In the 2000s new ships were the “in” thing. Public companies boasted about their youthful fleets and since ships were floating cash machines, who could argue? Why buy old ships that might break down during a boom, costing cash instead of coining it? But today youth weighs heavily on balance sheets and suddenly older ships look interesting.
Good and Old
But should they? With a surplus of tankers and bulkcarriers it would suit many investors if the old ships quietly left the market. That’s what happens in recessions – the new technology chases out the overage and obsolete ships, leaving a more efficient and eco-friendly fleet to lead the industry into the upswing. But, convenient though this would be for owners of new tonnage, realizing this scenario in today’s market faces two obstacles.
Not So Obsolete, Actually
The first is that ship technology has not changed much in the last 20 years, so well maintained old ships do not carry a big cost penalty, especially when slow steaming. On paper the new generation eco-ships might knock 10% off consumption, but many of the improvements can be retrofitted. The market seems to agree, bidding the price of a 10-year-old Panamax bulker up by 52% since the end of September 2013.
Meanwhile new ships face eye-watering capital costs. Although interest is low, bank lending margins are high and interest rates will probably rise. Also new ships face heavy depreciation. For example at today’s prices, depreciating a new VLCC, might cost $13,000 per day. Admittedly it’s not cash, but ignoring depreciation is a dangerous game.
Not Much to Scrap About
The second obstacle to ditching the old ships is that in these sectors there are not so many of them left. The normal scrapping age for merchant ships is 20-30 years, which today means ships built 1984-94. In those days there were few deliveries, and the age profile of the bulk fleet is very skewed. Only 79m dwt of bulkers and 28m dwt of tankers are 20 years old or above. At recent scrapping volumes that’s about three years of demolition. There’s another 127m dwt of 15-19 year old tonnage, but would investors pay $14.5m for a 15 year old Panamax if they thought it was a possible scrap candidate?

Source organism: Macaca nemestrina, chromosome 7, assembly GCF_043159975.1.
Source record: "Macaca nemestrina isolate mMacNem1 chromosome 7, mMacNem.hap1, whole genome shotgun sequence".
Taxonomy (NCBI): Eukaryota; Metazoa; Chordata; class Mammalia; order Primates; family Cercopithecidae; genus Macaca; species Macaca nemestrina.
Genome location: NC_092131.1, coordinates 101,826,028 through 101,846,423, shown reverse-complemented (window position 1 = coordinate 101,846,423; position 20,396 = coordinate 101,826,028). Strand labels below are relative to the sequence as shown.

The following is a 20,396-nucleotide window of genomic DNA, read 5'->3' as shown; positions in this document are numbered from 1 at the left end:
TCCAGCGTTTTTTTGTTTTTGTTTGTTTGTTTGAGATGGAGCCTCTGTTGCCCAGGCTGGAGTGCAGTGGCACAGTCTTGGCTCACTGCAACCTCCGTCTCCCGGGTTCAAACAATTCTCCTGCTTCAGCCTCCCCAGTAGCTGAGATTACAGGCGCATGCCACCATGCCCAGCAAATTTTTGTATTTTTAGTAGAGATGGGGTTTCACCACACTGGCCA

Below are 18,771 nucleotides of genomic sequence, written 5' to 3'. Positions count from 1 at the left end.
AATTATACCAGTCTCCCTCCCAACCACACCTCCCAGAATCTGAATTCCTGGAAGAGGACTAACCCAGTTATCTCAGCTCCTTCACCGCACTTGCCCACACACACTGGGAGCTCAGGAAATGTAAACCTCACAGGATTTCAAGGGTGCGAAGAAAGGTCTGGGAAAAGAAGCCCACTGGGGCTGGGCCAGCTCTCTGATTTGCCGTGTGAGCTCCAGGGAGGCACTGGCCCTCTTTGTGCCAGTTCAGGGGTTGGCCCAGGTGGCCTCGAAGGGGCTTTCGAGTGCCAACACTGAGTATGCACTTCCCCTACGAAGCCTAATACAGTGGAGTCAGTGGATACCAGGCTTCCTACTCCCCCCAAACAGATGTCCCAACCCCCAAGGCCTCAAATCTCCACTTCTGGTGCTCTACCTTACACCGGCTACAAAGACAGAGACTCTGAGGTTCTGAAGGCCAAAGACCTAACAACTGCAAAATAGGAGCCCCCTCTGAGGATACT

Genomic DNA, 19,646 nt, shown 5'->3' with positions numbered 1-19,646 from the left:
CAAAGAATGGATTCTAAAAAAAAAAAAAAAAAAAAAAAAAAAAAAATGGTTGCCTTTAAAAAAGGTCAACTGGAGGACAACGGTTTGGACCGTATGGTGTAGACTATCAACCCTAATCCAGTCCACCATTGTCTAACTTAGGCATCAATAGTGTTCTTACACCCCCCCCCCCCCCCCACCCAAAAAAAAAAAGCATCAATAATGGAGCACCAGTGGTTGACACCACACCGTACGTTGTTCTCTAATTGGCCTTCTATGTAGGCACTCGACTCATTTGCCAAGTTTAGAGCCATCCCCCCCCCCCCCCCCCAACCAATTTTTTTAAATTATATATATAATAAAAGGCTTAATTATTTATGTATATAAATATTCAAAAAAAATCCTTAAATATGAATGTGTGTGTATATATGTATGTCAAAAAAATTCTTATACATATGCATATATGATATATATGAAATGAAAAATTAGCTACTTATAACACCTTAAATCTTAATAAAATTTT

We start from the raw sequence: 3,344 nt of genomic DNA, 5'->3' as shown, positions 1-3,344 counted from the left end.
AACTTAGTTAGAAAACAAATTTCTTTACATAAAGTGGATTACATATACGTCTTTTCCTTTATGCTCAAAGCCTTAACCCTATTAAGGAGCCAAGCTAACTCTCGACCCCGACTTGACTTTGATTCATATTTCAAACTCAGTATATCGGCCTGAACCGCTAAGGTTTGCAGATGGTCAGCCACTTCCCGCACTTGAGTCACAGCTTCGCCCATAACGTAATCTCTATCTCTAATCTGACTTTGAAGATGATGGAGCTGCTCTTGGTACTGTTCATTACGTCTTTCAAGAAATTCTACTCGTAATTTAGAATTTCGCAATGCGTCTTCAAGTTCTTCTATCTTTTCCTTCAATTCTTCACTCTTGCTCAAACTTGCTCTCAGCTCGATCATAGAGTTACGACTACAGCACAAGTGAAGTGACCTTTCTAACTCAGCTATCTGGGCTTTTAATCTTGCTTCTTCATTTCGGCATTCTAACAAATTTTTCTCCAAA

New Ships or Old?
So there you have it. The shipping market is in the trough and investors’ eyes are on the future. Shipyards have made headlines, recording orders for 158.2m dwt of new ships in 2013, almost 3 times as much as in 2012. With a sizeable overhang of surplus tonnage, the market is going to need all the help it can get to squeeze rates to a level which will provide some sort of profit for investors. In the last 3 years scrapping has helped by removing 37m dwt of tankers and bulkers a year. But the really old ships are now thin on the ground and the younger generation don’t look very obsolete. So don’t rely too much on scrapping to solve the surplus problem. Have a nice day.